Throwing tips – Using a long hop

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Knowing when to throw with a long hop is a big part of being baseball savvy.  Using the long hop is another separator – a small thing that can have big results – and here are some throwing tips for how and when to use it, plus a drill ideas for practicing this skill.

It is frustrating to watch a game and see an outfielder come up throwing to a base and watch him short hop his target. The short hop is not easy to catch.  Many times it bounces away from the person receiving the throw.  This allows runners to move up and usually score.

Outfielders & infielders need to understand how to use a long hop to their advantage.[box]

Why using the long hop helps:

Using a long hop correctly is a separator that allows

  1. For the ball to get to the target quicker
  2. For a much easier ball to handle
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How it usually happens

When there is a play at 3rd or home, outfieldersoften think they can throw it all the way in the air to the target.  The throw comes out of the hand too high for the cut off man to handle and lands just short of the target.  This makes for a difficult short hop.

throwing tips - why, how, and when to throw with the long hop

Tips for throwing and using the long hop. Image by Frank Lauri

Unless the receiving infielder makes a great play, the baseball will usually bounce away allowing for the base runner(s) to move up to advance and in many cases score an unnecessary run. Using a long hop is not an attack to your manhood. It doesn’t make your arm look any weaker.  What it does do is make you look savvy.   It shows you understands how important it is to keep the ball down to either (1) let the cut off man redirect the baseball or (2) give your fielder an easier catch and best chance to make a tag. It’s even more difficult catching balls with a catchers mitt, so creating a long hop is especially important on throws to home plate.  A catchers mitt is not designed to pick short hops.

What is the perfect long hop

  • The perfect long hop is thrown 12-15 feet in front of the person receiving the throw.
  • The ball will bounce once and hop up to somewhere between the belt and chest.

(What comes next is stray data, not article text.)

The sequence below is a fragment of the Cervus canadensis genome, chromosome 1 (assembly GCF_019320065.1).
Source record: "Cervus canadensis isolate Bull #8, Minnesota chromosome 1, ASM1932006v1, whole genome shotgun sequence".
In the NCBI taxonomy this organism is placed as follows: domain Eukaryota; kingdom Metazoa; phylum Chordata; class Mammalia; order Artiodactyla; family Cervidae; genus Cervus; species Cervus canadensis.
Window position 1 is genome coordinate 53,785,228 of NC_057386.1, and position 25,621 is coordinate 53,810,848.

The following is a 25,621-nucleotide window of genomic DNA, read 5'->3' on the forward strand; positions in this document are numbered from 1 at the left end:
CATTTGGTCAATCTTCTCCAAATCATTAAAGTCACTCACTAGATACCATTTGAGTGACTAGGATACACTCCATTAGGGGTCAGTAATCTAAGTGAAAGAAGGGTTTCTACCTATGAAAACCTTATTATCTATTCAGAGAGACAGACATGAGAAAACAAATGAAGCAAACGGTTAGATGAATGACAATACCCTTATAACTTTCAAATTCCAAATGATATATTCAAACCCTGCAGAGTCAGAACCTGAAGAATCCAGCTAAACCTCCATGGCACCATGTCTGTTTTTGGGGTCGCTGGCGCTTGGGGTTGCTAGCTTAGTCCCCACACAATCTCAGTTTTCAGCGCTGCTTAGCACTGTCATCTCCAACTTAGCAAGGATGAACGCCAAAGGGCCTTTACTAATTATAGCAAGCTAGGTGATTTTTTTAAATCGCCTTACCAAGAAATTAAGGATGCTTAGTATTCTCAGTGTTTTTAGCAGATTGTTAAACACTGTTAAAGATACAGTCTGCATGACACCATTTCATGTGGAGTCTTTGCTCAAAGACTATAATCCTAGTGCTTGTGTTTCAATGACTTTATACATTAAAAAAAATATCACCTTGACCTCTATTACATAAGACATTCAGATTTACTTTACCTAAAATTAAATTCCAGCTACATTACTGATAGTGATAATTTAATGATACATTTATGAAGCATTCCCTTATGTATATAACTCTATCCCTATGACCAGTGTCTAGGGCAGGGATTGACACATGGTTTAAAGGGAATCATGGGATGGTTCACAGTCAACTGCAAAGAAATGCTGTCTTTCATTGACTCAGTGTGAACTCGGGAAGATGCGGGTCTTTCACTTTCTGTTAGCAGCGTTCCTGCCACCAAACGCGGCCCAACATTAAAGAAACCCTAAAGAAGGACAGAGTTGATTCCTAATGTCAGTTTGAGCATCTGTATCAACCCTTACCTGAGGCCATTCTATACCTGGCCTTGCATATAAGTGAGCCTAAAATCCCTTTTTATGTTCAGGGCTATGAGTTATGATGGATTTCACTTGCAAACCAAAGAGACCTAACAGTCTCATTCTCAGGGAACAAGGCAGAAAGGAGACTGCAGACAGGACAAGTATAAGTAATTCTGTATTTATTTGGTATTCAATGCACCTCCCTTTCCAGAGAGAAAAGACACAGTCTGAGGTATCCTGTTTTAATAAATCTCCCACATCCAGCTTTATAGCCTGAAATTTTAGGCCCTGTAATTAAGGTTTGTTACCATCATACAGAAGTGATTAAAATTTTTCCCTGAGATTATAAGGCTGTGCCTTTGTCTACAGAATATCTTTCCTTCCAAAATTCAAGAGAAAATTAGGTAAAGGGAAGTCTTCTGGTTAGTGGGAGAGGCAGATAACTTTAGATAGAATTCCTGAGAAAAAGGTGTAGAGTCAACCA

• It is easiest if the ball is at its peak or in its downward flight. If the ball is still coming up off the ground it is thrown a little too close to the receiver.
  • It’s better for the ball to bounce twice to its target than to create a tricky short hop.

How to practice – Long toss throwing drills

When playing catch separate some time for long toss. Now take your hat off and place it about 15 feet in front of you, have your partner do the same. Throw the baseball and try to hit the hat. This should be your target for a nice long hop. This is a good way to visualize and get a feel for using it.  Now take it out to the field when you are working on your other throwing drills (outfielders throwing to bases, infielders throwing to bases on relays).

When to use a long hop in baseball

  1. Outfielders – Anytime you might not make it all the way in the air on a line.
  2. Infielders –  making a long relay throw from the outfield grass.
  3. Infielders – On a tough play and long throw to first base when you might not make it all the way in the air on a line.
  4. If you are throwing to home plate, it’s almost always a good idea to plan a long hop.
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About Author

Doug Bernier, founder of Pro Baseball Insider.com, debuted in the Major Leagues in 2008 with the Colorado Rockies, and has played professional baseball for 5 organizations (CO Rockies, NY Yankees, PIT Pirates, MN Twins, & TX Rangers) over the past 16 years. He has Major League time at every infield position, and has played every position on the field professionally except for catcher. Where is he now? After 16 years of playing professionally, he is now a professional scout with the Colorado Rockies. You should click to watch this great defensive play by Bernier

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3 Comments

  1. Doug, thanks for an informative piece. I know that at the MLB level many outfielders can throw a rope to the plate in the air. Some say that at that level the bounce throw is wrong. I don’t agree that there is as simple of an answer that it is either/or as far as being right or wrong at the ML level, but that it depends on the situation. How do you feel about bounce throws to the plate at the ML level?

    • Joe, Long hops are encouraged on throws to the plate. If an outfielder can throw it in the air all the way home where the cutoff man can catch the ball if needed, that is a good throw. Most outfielders don’t have that arm strength. If an outfielder throws it all the way in the air to home plate and it’s too high for the cutoff man to catch it, the base runner can easily move up to the next base by reading the throw. The runner has to stay at first if there is a chance the cutoff man can catch the throw coming home. As a defense obviously you want to try to prevent runs but equally important is keeping runners out of scoring position. Long hops are great and it’s something we work on quite often.

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